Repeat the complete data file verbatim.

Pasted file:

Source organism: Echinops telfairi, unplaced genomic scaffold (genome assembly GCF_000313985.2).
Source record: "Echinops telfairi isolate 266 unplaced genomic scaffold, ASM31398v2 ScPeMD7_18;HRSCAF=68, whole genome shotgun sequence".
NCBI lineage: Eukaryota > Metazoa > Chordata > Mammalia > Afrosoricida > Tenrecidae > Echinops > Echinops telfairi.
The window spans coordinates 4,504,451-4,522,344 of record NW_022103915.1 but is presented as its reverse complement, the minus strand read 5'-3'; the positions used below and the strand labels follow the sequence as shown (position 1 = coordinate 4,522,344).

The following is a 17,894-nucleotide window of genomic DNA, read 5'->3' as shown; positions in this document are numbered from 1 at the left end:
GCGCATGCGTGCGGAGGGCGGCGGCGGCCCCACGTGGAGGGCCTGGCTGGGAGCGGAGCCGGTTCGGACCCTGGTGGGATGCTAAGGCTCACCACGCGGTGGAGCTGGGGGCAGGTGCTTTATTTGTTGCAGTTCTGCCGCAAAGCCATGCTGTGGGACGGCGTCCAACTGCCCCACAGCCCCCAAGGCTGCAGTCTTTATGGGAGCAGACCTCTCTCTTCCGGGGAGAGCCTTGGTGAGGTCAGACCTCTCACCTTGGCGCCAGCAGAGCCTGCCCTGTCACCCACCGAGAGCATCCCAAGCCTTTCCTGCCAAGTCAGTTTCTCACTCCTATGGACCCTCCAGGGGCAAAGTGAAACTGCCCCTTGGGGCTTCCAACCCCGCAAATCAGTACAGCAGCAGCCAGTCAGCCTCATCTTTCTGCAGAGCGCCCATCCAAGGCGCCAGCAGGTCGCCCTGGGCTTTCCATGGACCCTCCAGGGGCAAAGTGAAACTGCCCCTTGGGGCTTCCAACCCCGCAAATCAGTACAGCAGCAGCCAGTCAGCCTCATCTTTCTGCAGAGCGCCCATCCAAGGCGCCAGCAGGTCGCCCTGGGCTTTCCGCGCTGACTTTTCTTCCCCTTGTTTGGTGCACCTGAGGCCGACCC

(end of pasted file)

Source organism: Echinops telfairi, unplaced genomic scaffold (genome assembly GCF_000313985.2).
Source record: "Echinops telfairi isolate 266 unplaced genomic scaffold, ASM31398v2 ScPeMD7_18;HRSCAF=68, whole genome shotgun sequence".
NCBI lineage: Eukaryota > Metazoa > Chordata > Mammalia > Afrosoricida > Tenrecidae > Echinops > Echinops telfairi.
The window spans coordinates 4,504,451-4,522,344 of record NW_022103915.1 but is presented as its reverse complement, the minus strand read 5'-3'; the positions used below and the strand labels follow the sequence as shown (position 1 = coordinate 4,522,344).

The following is a 17,894-nucleotide window of genomic DNA, read 5'->3' as shown; positions in this document are numbered from 1 at the left end:
GCGCATGCGTGCGGAGGGCGGCGGCGGCCCCACGTGGAGGGCCTGGCTGGGAGCGGAGCCGGTTCGGACCCTGGTGGGATGCTAAGGCTCACCACGCGGTGGAGCTGGGGGCAGGTGCTTTATTTGTTGCAGTTCTGCCGCAAAGCCATGCTGTGGGACGGCGTCCAACTGCCCCACAGCCCCCAAGGCTGCAGTCTTTATGGGAGCAGACCTCTCTCTTCCGGGGAGAGCCTTGGTGAGGTCAGACCTCTCACCTTGGCGCCAGCAGAGCCTGCCCTGTCACCCACCGAGAGCATCCCAAGCCTTTCCTGCCAAGTCAGTTTCTCACTCCTATGGACCCTCCAGGGGCAAAGTGAAACTGCCCCTTGGGGCTTCCAACCCCGCAAATCAGTACAGCAGCAGCCAGTCAGCCTCATCTTTCTGCAGAGCGCCCATCCAAGGCGCCAGCAGGTCGCCCTGGGCTTTCCATGGACCCTCCAGGGGCAAAGTGAAACTGCCCCTTGGGGCTTCCAACCCCGCAAATCAGTACAGCAGCAGCCAGTCAGCCTCATCTTTCTGCAGAGCGCCCATCCAAGGCGCCAGCAGGTCGCCCTGGGCTTTCCGCGCTGACTTTTCTTCCCCTTGTTTGGTGCACCTGAGGCCGACCC